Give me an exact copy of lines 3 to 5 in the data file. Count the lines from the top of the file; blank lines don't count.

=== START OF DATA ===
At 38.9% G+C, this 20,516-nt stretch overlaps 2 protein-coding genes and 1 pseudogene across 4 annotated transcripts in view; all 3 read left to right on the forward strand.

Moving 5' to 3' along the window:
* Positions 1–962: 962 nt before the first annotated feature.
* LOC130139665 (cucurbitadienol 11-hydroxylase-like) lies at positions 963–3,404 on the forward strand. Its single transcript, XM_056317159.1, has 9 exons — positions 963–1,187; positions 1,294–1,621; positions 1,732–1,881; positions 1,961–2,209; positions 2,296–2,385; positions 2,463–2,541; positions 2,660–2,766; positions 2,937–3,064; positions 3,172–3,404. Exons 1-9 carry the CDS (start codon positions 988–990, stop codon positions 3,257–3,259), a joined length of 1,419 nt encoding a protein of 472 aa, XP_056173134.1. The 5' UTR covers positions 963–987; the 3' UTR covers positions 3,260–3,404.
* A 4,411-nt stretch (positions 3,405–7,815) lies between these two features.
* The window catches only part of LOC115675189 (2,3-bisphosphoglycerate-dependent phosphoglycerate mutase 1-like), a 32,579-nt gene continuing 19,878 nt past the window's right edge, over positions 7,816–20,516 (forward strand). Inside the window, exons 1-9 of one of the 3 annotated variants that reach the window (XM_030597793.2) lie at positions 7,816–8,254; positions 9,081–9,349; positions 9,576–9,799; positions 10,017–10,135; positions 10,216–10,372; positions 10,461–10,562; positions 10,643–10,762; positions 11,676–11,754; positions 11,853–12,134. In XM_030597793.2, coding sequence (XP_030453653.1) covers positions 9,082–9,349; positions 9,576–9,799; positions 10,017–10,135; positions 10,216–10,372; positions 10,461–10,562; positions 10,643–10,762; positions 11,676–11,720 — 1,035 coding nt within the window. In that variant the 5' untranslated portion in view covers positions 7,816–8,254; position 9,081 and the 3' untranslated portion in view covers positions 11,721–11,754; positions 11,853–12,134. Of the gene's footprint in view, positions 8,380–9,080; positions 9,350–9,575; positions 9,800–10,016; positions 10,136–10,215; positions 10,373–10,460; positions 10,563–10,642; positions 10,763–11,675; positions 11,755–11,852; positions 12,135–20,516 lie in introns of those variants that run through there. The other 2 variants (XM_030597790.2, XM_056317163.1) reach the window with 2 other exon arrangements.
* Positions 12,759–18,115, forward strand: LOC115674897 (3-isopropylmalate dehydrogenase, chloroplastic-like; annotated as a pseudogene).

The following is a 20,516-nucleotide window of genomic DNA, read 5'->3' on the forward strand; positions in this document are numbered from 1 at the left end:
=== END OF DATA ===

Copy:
* Positions 1–962: 962 nt before the first annotated feature.
* LOC130139665 (cucurbitadienol 11-hydroxylase-like) lies at positions 963–3,404 on the forward strand. Its single transcript, XM_056317159.1, has 9 exons — positions 963–1,187; positions 1,294–1,621; positions 1,732–1,881; positions 1,961–2,209; positions 2,296–2,385; positions 2,463–2,541; positions 2,660–2,766; positions 2,937–3,064; positions 3,172–3,404. Exons 1-9 carry the CDS (start codon positions 988–990, stop codon positions 3,257–3,259), a joined length of 1,419 nt encoding a protein of 472 aa, XP_056173134.1. The 5' UTR covers positions 963–987; the 3' UTR covers positions 3,260–3,404.
* A 4,411-nt stretch (positions 3,405–7,815) lies between these two features.